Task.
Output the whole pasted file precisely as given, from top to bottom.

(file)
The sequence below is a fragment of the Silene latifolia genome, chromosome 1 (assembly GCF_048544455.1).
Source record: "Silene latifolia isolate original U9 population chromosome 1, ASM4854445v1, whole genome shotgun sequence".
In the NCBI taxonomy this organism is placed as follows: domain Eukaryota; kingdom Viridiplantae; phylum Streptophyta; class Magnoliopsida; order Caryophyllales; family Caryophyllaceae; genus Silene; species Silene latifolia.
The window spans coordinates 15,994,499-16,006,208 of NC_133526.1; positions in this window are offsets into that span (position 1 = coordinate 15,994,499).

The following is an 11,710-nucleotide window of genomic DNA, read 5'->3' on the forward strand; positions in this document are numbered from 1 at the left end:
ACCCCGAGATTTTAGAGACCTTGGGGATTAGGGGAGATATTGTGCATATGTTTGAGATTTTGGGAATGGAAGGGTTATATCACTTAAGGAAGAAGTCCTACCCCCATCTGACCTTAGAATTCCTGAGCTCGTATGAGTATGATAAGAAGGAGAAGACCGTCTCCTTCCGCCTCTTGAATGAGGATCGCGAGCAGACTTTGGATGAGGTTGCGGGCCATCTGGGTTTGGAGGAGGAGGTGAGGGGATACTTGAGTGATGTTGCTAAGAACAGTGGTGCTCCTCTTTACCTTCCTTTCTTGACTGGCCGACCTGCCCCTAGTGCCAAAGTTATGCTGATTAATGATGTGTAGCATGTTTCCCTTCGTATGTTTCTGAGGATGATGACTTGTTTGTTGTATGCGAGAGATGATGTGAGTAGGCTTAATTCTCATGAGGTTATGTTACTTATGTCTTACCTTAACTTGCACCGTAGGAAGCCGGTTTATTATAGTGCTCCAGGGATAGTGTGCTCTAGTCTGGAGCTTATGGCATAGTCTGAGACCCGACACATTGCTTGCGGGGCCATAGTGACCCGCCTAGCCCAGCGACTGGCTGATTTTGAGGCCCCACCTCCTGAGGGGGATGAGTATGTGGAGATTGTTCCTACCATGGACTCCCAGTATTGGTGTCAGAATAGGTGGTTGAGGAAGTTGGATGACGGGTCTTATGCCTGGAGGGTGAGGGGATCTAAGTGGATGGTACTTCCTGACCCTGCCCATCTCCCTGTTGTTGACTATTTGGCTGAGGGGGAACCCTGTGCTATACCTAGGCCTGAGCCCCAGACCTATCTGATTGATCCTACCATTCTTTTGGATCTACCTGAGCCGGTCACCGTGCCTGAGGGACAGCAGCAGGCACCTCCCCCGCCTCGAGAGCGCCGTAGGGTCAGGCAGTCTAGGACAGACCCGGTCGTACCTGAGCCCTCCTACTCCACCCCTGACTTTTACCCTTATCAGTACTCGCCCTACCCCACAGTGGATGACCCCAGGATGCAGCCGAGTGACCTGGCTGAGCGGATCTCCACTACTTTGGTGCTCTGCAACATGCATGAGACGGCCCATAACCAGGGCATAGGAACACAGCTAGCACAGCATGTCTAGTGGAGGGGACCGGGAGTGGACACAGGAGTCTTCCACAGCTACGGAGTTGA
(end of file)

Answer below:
The sequence below is a fragment of the Silene latifolia genome, chromosome 1 (assembly GCF_048544455.1).
Source record: "Silene latifolia isolate original U9 population chromosome 1, ASM4854445v1, whole genome shotgun sequence".
In the NCBI taxonomy this organism is placed as follows: domain Eukaryota; kingdom Viridiplantae; phylum Streptophyta; class Magnoliopsida; order Caryophyllales; family Caryophyllaceae; genus Silene; species Silene latifolia.
The window spans coordinates 15,994,499-16,006,208 of NC_133526.1; positions in this window are offsets into that span (position 1 = coordinate 15,994,499).

The following is an 11,710-nucleotide window of genomic DNA, read 5'->3' on the forward strand; positions in this document are numbered from 1 at the left end:
ACCCCGAGATTTTAGAGACCTTGGGGATTAGGGGAGATATTGTGCATATGTTTGAGATTTTGGGAATGGAAGGGTTATATCACTTAAGGAAGAAGTCCTACCCCCATCTGACCTTAGAATTCCTGAGCTCGTATGAGTATGATAAGAAGGAGAAGACCGTCTCCTTCCGCCTCTTGAATGAGGATCGCGAGCAGACTTTGGATGAGGTTGCGGGCCATCTGGGTTTGGAGGAGGAGGTGAGGGGATACTTGAGTGATGTTGCTAAGAACAGTGGTGCTCCTCTTTACCTTCCTTTCTTGACTGGCCGACCTGCCCCTAGTGCCAAAGTTATGCTGATTAATGATGTGTAGCATGTTTCCCTTCGTATGTTTCTGAGGATGATGACTTGTTTGTTGTATGCGAGAGATGATGTGAGTAGGCTTAATTCTCATGAGGTTATGTTACTTATGTCTTACCTTAACTTGCACCGTAGGAAGCCGGTTTATTATAGTGCTCCAGGGATAGTGTGCTCTAGTCTGGAGCTTATGGCATAGTCTGAGACCCGACACATTGCTTGCGGGGCCATAGTGACCCGCCTAGCCCAGCGACTGGCTGATTTTGAGGCCCCACCTCCTGAGGGGGATGAGTATGTGGAGATTGTTCCTACCATGGACTCCCAGTATTGGTGTCAGAATAGGTGGTTGAGGAAGTTGGATGACGGGTCTTATGCCTGGAGGGTGAGGGGATCTAAGTGGATGGTACTTCCTGACCCTGCCCATCTCCCTGTTGTTGACTATTTGGCTGAGGGGGAACCCTGTGCTATACCTAGGCCTGAGCCCCAGACCTATCTGATTGATCCTACCATTCTTTTGGATCTACCTGAGCCGGTCACCGTGCCTGAGGGACAGCAGCAGGCACCTCCCCCGCCTCGAGAGCGCCGTAGGGTCAGGCAGTCTAGGACAGACCCGGTCGTACCTGAGCCCTCCTACTCCACCCCTGACTTTTACCCTTATCAGTACTCGCCCTACCCCACAGTGGATGACCCCAGGATGCAGCCGAGTGACCTGGCTGAGCGGATCTCCACTACTTTGGTGCTCTGCAACATGCATGAGACGGCCCATAACCAGGGCATAGGAACACAGCTAGCACAGCATGTCTAGTGGAGGGGACCGGGAGTGGACACAGGAGTCTTCCACAGCTACGGAGTTGA